Canada's Trudeau backs opposition leader kicked out of Parliament in racism row

New Democratic Party (NDP) leader Jagmeet Singh outside the Westin Bayshore where workers were picketing in Vancouver, British Columbia, Canada October 14, 2019. — Reuters pic
New Democratic Party (NDP) leader Jagmeet Singh outside the Westin Bayshore where workers were picketing in Vancouver, British Columbia, Canada October 14, 2019. — Reuters pic

OTTAWA, June 19 — Canadian Prime Minister Justin Trudeau yesterday backed the leader of an opposition party who was ejected from the House of Commons for branding a member of another party a racist and refusing to apologise.

New Democratic Party head Jagmeet Singh, the first minority leader of a federal Canadian political party, had been trying to win support for a motion on Wednesday recognising the existence of systemic racism in the Royal Canadian Mounted Police.

When a legislator from the Bloc Quebecois refused to support the motion, Singh called him racist, prompting the speaker to eject Singh for the rest of the day.

“It is important that we recognise when the only racialised leader in the House of Commons makes a statement like that, that it comes from a place that yes, will make people uncomfortable, but needs to be dealt with as we move forward as a country,” Trudeau told reporters.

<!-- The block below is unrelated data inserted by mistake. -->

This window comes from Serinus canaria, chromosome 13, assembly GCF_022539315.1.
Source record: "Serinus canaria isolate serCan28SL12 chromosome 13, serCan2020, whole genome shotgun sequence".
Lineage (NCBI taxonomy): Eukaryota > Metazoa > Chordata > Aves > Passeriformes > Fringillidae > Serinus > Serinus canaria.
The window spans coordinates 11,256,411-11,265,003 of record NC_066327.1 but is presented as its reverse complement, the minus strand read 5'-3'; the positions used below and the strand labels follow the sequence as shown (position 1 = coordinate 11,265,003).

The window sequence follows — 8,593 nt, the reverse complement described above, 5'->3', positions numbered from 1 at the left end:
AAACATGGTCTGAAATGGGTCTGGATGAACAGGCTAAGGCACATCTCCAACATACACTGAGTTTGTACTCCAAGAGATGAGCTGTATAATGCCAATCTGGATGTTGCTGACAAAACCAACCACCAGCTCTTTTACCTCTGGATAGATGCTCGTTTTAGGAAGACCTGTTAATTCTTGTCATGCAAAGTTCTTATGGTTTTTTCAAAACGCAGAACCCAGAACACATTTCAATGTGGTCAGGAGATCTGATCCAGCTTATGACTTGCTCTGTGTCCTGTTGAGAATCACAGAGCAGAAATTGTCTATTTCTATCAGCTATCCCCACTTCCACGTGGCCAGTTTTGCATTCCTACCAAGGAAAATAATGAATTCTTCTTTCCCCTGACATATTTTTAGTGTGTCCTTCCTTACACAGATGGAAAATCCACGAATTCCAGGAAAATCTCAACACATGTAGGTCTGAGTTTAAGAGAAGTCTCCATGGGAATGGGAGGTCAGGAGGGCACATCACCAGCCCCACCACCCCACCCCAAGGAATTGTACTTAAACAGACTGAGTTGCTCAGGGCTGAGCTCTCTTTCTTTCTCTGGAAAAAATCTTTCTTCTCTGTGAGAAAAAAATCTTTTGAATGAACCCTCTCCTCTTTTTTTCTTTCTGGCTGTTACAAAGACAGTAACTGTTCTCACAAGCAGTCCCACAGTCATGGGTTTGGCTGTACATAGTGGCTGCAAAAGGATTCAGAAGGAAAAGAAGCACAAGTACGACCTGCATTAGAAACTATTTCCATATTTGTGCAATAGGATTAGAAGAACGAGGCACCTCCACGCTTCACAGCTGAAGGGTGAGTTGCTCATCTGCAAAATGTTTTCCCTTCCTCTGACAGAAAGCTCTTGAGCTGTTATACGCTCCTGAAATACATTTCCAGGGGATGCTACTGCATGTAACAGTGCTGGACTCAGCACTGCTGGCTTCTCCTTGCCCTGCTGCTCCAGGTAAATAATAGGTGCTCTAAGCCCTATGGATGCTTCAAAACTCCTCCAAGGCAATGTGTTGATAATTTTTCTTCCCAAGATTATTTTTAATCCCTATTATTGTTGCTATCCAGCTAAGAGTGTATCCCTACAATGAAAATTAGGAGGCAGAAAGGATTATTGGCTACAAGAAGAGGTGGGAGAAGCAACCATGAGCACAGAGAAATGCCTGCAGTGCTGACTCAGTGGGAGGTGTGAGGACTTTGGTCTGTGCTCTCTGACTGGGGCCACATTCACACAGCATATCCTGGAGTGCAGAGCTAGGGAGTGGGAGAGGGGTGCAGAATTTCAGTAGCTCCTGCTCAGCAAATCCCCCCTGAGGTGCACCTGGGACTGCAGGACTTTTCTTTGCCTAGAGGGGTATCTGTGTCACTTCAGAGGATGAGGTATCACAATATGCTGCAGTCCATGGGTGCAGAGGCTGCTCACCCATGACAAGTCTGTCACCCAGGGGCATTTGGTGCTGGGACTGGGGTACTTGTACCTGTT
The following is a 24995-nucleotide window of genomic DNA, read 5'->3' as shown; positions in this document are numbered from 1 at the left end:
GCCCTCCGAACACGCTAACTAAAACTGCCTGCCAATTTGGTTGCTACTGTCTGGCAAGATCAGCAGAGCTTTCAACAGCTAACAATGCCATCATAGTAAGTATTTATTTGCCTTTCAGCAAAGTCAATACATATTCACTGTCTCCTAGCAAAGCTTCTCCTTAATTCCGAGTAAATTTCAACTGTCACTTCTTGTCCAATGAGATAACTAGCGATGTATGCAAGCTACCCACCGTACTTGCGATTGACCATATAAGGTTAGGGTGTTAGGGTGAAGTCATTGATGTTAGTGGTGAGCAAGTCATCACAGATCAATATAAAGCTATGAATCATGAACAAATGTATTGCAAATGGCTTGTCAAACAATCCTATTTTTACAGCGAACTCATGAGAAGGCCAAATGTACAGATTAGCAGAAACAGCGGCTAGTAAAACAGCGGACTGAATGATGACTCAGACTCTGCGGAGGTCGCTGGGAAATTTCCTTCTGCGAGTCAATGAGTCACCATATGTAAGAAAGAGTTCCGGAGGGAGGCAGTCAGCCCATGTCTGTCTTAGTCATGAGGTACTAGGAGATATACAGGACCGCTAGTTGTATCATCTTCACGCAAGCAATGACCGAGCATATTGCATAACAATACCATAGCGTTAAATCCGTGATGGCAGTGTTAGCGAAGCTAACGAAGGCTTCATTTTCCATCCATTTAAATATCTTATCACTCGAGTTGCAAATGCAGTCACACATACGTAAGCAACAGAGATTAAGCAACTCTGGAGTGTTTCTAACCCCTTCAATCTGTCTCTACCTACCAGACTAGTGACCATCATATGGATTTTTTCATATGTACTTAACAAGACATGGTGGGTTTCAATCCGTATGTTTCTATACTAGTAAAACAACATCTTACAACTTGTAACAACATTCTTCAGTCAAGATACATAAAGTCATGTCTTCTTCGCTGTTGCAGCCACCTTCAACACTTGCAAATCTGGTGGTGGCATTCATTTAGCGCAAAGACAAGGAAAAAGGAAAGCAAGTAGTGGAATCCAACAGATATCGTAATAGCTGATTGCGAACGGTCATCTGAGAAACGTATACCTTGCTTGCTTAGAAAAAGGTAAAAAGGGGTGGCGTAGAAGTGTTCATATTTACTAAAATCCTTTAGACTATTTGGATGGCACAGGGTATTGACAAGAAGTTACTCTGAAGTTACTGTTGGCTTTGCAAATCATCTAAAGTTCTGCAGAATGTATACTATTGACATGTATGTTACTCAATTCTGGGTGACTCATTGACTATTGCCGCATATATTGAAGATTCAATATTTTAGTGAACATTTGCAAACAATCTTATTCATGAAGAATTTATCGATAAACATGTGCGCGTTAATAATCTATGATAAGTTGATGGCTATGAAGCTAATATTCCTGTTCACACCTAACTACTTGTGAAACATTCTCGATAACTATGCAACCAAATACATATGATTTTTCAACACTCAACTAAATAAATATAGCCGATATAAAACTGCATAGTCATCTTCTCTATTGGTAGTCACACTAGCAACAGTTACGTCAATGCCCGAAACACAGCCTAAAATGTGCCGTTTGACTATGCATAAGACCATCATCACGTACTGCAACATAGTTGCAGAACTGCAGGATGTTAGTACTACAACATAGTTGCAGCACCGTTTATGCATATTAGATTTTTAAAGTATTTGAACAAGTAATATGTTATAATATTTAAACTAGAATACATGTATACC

Trudeau has frequently said there is a need to address systemic racism in Canada.

In a sometimes tearful address to reporters on Wednesday, Singh told reporters he had been angry and added: “In that moment, I saw the face of racism.”

Many Canadian cities have been the sites of anti-racism rallies in recent weeks, on the heels of similar protests in the United States.

Singh, a practicing Sikh who often pairs bright turbans with stylish suits, is a former criminal defence lawyer.

The Bloc said it had objected to Singh's motion because the House of Commons public safety committee was already studying systemic racism in the police.

Bloc Quebecois leader Yves-Francois Blanchet demanded Singh apologise for making what he called unwarranted accusations.

Canada is a multicultural country, with more than 22 per cent of the population is made up of minorities and another 5 per cent aboriginal, according to the latest census. — Reuters

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